Covering the Front and Back Pages of the Newspaper
January 24, 2012
POP CULTURE: Concert Review: Kelly Clarkson at Radio City Music Hall, 1/21/12
I try to write up here every concert I go to. I've written more than enough about pop singer Kelly Clarkson lately (most recently here; 2009 concert review here), so I will be brief; my wife and I saw her show at Radio City Music Hall on Saturday night.
Radio City, if you haven't been there - I'd previously only been there for the Christmas show - is a fantastic concert venue, at least if you prefer good sightlines and great acoustics and comfortable seating to intense, sweaty mosh pits. It's probably second only to Jones Beach among the concert venues I've attended. Like the Empire State Building, Radio City has retained the style of the 1930s, to the point where you feel like you're in an old movie stepping through its doors - a perfect fit, in some ways, for Clarkson's retro nature as a wholesome entertainer and traditional vocalist; the theater is built like the inside of a 1930s-era radio. Clarkson overflowed with kid-in-a-candy-store enthusiasm for playing there, openly whooping and hollering at how excited she was and mentioning that she'd never even been inside the place before.
The Opening Act
Clarkson had one rather than two opening acts this time around, pop/rock singer Matt Nathanson, who is touring with his first album since 2007's Some Mad Hope. My wife had that album and I listened to it and only liked a few songs, so I was pleasantly surprised when he opened with the one I did like, To The Beat of Our Noisy Hearts. His new material includes more upbeat stuff in that vein, to the point where we'll probably pick up the album. He was talkative and at ease, and yet another reminder how even many male singer-songwriter types these days are influenced by Bono as vocalists.
The Main Event
It's never possible to recapture the magic of the first time you see a musician in concert, and this show was different in a number of ways from the Clarkson show we caught in 2009. The overall presentation was much more upscale and professional, losing along the way some of the rough charm of Clarkson's sweaty, bare-bones rock show on the last tour. The crowd, given a weekend show in a larger, pricier venue, was heavier with families, although as with the last show we were surrounded by a number of large, burly gay men. The stage was well-lit this time, including a blinding strobe light for Let Me Down, the song off her latest album with a John Bonham-sized beat. The horn section and DJ were gone (I missed the horns, but they didn't go as well with this album's material), replaced by a third backup singer, and Clarkson was a little thinner and better dressed, but still as chatty and self-effacing as always. She joked about still being single as well as making reference to her penchant for feuds and hell-hath-no-fury songs, noting that I Forgive You, one of the songs off her latest album, is clearly one she could not have written. Clarkson, typical of her attitude towards criticism, entered to a series of graphics of harsh media and internet jabs at her, including immediately preceding her entrance with huge red lettering declaring her "FAT," something I'm quite sure other female pop stars would not embrace.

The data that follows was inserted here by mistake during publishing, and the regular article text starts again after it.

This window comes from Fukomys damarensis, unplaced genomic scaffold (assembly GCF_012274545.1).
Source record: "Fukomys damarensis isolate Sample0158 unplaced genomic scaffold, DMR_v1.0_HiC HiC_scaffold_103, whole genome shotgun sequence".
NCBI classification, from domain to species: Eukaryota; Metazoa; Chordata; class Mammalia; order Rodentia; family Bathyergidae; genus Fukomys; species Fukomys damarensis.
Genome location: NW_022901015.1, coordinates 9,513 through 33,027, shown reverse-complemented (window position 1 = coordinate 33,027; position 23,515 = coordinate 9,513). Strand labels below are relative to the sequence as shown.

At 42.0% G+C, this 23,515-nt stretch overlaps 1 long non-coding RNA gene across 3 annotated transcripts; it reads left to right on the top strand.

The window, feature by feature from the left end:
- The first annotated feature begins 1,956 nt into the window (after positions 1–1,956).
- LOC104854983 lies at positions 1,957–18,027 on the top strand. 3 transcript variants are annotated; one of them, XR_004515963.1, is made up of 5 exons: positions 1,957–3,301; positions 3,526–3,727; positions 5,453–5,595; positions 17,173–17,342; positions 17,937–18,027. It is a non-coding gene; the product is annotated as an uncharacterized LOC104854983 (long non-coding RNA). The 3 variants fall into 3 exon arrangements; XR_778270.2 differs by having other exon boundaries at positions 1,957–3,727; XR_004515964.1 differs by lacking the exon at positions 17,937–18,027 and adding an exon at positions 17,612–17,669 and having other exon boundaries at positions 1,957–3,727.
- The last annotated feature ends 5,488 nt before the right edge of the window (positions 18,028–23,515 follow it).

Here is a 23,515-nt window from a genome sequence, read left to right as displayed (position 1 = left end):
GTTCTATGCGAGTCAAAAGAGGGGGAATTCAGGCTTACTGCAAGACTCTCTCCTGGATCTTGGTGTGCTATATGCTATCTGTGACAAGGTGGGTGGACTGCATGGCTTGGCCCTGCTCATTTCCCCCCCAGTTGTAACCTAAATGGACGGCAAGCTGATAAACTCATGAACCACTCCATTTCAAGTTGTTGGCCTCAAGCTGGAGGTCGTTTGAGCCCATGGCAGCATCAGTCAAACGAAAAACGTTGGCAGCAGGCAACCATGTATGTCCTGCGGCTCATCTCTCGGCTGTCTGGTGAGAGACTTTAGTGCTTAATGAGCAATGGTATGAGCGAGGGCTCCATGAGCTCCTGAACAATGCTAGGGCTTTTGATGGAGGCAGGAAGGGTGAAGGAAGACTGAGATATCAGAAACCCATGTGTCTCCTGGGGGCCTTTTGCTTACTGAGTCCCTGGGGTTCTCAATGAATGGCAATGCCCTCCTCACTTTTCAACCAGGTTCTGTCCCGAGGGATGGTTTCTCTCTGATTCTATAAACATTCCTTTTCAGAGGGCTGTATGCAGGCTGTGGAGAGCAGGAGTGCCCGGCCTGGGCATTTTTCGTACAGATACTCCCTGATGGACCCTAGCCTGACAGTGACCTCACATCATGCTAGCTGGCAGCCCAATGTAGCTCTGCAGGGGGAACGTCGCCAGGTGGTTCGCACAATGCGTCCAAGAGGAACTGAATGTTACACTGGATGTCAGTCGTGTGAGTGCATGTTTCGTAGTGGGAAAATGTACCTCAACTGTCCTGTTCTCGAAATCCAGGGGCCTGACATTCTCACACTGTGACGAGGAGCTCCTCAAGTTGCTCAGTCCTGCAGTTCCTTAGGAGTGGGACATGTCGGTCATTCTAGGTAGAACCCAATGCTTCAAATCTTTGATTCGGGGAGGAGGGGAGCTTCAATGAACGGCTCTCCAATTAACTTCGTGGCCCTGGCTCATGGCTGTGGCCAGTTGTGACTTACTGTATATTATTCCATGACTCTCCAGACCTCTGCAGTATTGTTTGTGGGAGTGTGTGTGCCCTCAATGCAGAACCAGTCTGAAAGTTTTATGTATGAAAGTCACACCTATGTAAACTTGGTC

It's a mark of Clarkson's confidence in the depth of her setlist by now, almost a decade into her career, that she played one of her biggest hits, Behind These Hazel Eyes, as the show's second song, and her signature hit, Since U Been Gone, as the third. On the whole she ended up playing 7 of the 17 songs on her new album (my wife was rather miffed that there weren't more) off her new album, Stronger, which may well be her best and certainly her most 1980s-influenced. That includes her hit country duet with Jason Aldean, who appeared as a 15-foot-tall hologram.
Clarkson has matured tremendously as a vocalist over the years - on the whole, maturity suits her well - and she put that and her famous versatility to great use doing a variety of covers: rock with Florence and the Machine's Heavy in Your Arms (on which Clarkson's voice is a great improvement from the dreary Florence Welch), country with a heartfelt, bluesy version of Carrie Underwood's ballad I Know You Won't, Broadway with the Funny Girl tune My Man (Clarkson's taking requests on this tour over Twitter, and got a request to sing something Broadway), and a special tribute to the recently-departed Etta James (whose standard At Last Clarkson had sung 10 years ago in her original American Idol audition), with a cover of her blues song I'd Rather Go Blind. And as usual, she reworked some of her own stuff, redoing the blazing rocker Never Again as an anguished piano ballad. And she also offered an unreleased track, You Still Won't Know What It's Like, that she'd written on a trip to a South African orphanage.
I'd Rather Go Blind:
Heavy In Your Arms: